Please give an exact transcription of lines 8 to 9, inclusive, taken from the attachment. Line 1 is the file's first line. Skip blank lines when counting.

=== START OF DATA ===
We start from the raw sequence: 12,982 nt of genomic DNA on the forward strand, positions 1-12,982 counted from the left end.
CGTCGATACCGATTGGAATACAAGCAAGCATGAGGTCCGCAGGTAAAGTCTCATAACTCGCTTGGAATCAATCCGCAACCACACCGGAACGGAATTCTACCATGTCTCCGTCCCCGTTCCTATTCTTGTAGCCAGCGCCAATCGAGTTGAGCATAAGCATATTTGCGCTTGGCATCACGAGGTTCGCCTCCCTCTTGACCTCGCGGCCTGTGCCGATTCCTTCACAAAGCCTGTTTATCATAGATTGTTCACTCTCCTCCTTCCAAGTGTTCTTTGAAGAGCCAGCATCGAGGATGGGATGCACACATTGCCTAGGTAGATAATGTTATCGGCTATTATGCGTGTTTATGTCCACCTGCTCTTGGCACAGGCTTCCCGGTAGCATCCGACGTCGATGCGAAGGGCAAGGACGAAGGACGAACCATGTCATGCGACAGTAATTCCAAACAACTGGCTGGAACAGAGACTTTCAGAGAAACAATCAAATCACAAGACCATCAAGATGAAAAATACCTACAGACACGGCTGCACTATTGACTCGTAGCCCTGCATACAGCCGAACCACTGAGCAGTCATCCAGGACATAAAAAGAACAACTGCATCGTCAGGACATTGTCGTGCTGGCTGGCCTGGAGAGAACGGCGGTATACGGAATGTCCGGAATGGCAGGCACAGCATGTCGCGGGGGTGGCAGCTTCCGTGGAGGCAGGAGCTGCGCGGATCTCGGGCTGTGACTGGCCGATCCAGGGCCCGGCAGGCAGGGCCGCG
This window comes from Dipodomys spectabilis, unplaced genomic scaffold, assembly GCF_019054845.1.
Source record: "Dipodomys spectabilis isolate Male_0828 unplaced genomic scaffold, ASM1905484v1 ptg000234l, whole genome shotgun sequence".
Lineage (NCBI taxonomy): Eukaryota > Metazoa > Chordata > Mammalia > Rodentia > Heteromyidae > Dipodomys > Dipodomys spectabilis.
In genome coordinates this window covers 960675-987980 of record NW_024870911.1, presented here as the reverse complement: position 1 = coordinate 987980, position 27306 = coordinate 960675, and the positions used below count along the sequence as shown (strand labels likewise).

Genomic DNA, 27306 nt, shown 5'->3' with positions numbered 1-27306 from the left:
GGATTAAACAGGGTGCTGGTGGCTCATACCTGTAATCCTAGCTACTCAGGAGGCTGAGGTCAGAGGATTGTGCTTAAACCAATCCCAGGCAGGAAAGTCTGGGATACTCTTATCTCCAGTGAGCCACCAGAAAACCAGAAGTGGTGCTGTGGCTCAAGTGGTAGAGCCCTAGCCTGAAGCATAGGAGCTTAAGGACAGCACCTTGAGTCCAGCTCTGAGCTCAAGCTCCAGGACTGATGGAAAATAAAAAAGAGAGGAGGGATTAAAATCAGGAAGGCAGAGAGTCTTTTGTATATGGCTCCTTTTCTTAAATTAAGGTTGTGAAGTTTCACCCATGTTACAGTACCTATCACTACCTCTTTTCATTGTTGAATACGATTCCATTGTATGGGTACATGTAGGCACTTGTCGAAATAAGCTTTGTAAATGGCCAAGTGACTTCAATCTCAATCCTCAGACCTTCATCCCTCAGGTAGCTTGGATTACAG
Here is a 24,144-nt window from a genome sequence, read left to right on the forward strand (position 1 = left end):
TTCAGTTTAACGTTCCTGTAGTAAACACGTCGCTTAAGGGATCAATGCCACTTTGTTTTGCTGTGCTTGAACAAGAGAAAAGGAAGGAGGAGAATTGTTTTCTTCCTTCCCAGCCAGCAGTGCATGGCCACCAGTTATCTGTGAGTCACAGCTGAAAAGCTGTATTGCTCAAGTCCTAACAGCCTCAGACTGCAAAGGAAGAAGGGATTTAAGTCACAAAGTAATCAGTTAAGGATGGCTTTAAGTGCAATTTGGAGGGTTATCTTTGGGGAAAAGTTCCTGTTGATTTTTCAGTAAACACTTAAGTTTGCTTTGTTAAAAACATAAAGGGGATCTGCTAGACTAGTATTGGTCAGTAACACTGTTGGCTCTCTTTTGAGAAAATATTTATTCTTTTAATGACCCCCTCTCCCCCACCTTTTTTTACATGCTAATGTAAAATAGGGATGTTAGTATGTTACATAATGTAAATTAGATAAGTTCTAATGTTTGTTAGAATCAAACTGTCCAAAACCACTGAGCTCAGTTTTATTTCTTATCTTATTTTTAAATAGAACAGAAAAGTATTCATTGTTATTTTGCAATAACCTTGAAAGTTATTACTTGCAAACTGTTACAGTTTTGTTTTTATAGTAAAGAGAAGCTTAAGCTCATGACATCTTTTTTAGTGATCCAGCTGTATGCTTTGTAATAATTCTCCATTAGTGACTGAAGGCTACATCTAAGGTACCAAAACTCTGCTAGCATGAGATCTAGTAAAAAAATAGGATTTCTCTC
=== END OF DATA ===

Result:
GGATTAAACAGGGTGCTGGTGGCTCATACCTGTAATCCTAGCTACTCAGGAGGCTGAGGTCAGAGGATTGTGCTTAAACCAATCCCAGGCAGGAAAGTCTGGGATACTCTTATCTCCAGTGAGCCACCAGAAAACCAGAAGTGGTGCTGTGGCTCAAGTGGTAGAGCCCTAGCCTGAAGCATAGGAGCTTAAGGACAGCACCTTGAGTCCAGCTCTGAGCTCAAGCTCCAGGACTGATGGAAAATAAAAAAGAGAGGAGGGATTAAAATCAGGAAGGCAGAGAGTCTTTTGTATATGGCTCCTTTTCTTAAATTAAGGTTGTGAAGTTTCACCCATGTTACAGTACCTATCACTACCTCTTTTCATTGTTGAATACGATTCCATTGTATGGGTACATGTAGGCACTTGTCGAAATAAGCTTTGTAAATGGCCAAGTGACTTCAATCTCAATCCTCAGACCTTCATCCCTCAGGTAGCTTGGATTACAG
Here is a 24,144-nt window from a genome sequence, read left to right on the forward strand (position 1 = left end):